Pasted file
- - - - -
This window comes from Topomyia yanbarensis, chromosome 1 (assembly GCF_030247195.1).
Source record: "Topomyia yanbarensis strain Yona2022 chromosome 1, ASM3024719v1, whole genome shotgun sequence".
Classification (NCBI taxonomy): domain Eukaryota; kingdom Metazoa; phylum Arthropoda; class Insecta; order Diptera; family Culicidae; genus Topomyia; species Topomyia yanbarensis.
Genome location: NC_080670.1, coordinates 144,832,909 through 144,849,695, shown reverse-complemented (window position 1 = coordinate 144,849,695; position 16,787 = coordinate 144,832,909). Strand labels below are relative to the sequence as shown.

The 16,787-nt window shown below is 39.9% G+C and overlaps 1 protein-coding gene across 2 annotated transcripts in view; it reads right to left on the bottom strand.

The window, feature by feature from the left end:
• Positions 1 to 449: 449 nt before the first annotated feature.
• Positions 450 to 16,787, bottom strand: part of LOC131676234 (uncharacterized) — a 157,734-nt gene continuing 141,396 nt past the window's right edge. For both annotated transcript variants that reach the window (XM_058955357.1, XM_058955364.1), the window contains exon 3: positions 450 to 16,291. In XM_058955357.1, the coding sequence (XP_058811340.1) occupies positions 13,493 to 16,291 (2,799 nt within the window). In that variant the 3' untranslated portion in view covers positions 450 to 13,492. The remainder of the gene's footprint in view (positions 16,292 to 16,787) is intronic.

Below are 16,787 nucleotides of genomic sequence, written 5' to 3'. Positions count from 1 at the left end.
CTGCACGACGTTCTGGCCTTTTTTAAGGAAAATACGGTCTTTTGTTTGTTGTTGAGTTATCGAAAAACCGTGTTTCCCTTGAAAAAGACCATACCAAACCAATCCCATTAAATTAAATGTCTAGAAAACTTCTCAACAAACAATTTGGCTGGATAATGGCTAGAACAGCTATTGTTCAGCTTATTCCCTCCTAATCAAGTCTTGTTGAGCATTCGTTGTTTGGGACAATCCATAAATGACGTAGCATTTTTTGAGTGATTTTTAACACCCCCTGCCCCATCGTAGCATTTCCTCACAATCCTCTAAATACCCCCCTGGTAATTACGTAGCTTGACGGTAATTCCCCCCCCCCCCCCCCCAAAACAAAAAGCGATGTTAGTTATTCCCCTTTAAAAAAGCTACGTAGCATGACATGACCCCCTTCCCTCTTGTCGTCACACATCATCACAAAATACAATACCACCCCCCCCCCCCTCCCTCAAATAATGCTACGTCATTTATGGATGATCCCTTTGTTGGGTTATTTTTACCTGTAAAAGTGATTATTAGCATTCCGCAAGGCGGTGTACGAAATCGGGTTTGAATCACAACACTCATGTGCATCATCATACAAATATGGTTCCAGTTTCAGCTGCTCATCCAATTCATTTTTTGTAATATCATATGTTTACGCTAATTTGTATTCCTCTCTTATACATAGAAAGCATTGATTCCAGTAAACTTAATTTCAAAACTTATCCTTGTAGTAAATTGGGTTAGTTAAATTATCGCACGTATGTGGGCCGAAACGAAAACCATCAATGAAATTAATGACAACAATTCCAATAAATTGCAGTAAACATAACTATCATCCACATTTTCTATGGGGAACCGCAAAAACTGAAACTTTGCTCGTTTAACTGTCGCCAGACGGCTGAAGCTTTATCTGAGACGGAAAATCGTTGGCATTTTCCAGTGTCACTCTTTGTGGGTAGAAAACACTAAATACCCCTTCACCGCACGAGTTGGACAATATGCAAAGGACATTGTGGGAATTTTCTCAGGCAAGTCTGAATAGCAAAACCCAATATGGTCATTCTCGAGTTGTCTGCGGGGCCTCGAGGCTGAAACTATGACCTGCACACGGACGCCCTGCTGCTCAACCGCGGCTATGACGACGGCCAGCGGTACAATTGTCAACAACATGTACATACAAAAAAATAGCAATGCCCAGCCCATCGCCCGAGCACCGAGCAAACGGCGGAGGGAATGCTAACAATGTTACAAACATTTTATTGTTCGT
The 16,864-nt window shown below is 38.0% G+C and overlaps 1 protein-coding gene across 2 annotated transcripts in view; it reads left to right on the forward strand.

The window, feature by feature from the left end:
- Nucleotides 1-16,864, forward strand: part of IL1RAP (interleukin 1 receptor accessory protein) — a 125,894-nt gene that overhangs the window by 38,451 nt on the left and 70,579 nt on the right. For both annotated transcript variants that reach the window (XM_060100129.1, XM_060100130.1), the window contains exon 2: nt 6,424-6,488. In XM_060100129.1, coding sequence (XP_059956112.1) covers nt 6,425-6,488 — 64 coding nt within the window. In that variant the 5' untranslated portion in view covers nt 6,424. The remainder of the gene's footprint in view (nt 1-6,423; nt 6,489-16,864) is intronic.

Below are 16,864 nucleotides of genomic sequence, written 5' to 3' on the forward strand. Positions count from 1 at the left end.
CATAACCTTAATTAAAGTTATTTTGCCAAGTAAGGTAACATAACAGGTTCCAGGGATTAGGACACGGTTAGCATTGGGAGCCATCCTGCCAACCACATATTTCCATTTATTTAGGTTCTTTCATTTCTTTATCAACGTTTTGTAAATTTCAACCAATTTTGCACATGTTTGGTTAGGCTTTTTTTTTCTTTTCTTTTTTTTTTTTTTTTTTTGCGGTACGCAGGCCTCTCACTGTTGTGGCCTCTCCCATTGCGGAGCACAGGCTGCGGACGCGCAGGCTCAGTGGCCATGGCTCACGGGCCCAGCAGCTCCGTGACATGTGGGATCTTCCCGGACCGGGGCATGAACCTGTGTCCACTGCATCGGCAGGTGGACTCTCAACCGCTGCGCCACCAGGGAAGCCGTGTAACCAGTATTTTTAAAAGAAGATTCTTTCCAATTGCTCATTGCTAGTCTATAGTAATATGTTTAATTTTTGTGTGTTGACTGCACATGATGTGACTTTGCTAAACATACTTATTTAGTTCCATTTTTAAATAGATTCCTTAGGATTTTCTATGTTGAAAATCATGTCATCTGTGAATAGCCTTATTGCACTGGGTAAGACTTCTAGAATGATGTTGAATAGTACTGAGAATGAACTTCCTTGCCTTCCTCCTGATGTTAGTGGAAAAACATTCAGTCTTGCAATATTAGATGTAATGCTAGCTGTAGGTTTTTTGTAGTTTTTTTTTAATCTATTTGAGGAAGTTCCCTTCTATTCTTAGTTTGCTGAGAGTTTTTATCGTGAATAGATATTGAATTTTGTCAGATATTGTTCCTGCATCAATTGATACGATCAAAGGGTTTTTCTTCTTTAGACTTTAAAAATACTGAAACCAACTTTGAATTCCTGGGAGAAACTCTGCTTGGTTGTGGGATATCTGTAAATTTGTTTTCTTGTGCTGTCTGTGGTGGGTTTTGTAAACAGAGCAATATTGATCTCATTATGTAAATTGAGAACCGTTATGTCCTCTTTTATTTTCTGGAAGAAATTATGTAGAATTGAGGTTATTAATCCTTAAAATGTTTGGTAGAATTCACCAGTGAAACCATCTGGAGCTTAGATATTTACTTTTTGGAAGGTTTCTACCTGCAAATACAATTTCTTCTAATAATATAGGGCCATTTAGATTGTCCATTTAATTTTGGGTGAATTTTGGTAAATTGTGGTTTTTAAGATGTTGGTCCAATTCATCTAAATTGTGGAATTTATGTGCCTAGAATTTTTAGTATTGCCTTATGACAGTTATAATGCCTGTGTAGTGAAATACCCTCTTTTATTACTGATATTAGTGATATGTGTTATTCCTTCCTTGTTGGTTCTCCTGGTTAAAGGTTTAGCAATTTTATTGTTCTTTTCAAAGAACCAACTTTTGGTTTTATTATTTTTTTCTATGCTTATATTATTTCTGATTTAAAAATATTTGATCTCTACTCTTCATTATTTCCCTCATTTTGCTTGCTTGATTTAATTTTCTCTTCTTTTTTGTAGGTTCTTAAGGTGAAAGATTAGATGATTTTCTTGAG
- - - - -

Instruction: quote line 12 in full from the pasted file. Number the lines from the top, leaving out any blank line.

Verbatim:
The window, feature by feature from the left end: